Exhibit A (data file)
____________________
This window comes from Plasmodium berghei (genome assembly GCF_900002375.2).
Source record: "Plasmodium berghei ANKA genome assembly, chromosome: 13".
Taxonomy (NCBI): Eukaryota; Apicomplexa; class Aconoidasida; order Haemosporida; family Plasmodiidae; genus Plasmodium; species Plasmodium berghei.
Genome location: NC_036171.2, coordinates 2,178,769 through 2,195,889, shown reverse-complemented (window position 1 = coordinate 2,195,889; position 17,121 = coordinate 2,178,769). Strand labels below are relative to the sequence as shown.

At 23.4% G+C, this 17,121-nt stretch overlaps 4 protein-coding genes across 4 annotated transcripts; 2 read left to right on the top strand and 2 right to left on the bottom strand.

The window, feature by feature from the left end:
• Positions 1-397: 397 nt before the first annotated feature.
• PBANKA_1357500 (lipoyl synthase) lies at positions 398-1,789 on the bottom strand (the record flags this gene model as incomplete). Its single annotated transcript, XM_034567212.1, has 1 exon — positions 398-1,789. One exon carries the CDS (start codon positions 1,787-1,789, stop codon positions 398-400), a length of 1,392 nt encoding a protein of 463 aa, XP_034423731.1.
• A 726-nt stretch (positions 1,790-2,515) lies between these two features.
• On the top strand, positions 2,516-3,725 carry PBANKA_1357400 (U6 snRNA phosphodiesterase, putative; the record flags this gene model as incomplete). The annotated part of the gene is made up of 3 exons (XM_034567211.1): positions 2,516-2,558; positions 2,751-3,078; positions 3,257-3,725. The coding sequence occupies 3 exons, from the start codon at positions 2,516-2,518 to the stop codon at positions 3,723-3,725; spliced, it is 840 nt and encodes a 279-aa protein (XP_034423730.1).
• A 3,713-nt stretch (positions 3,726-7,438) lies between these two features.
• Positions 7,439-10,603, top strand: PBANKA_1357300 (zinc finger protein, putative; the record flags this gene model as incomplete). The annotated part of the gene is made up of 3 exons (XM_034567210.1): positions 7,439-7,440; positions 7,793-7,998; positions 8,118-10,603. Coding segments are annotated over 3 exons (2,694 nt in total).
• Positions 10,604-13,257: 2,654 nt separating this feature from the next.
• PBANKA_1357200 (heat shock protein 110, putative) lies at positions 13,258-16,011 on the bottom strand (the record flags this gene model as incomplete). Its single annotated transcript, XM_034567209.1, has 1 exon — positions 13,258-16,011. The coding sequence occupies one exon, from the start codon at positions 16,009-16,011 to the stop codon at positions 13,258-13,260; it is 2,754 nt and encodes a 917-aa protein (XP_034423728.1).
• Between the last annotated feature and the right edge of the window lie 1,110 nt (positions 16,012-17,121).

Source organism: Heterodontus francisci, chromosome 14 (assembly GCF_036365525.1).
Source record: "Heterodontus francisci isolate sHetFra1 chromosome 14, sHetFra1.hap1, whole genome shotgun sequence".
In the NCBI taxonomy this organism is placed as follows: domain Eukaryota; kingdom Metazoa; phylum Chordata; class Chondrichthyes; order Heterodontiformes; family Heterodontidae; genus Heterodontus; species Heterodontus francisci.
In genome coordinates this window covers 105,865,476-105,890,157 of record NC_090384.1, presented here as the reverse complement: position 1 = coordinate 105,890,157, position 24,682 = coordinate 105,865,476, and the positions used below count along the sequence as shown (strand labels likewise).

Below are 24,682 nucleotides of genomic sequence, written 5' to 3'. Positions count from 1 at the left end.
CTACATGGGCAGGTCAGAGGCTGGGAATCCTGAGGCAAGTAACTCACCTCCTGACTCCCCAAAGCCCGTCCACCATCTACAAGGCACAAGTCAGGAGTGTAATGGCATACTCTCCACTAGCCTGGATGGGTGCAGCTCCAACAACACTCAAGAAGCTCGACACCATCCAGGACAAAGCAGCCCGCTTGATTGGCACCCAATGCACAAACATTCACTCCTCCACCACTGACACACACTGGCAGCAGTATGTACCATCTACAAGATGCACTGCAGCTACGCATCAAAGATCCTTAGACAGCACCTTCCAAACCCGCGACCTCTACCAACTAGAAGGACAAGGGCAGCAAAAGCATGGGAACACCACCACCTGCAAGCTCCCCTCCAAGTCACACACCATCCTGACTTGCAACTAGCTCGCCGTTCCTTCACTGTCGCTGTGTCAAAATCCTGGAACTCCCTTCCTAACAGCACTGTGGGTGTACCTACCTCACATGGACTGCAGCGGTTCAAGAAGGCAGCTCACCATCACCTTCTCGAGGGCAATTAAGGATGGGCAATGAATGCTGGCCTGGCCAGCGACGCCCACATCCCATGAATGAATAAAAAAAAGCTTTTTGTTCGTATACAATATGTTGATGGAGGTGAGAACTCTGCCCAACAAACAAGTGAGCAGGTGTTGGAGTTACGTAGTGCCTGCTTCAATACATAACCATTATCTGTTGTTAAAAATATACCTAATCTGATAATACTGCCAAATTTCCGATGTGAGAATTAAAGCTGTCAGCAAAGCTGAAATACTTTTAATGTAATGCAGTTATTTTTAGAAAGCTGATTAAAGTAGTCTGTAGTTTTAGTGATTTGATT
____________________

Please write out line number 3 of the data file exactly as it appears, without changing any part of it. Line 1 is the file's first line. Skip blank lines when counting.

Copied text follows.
Taxonomy (NCBI): Eukaryota; Apicomplexa; class Aconoidasida; order Haemosporida; family Plasmodiidae; genus Plasmodium; species Plasmodium berghei.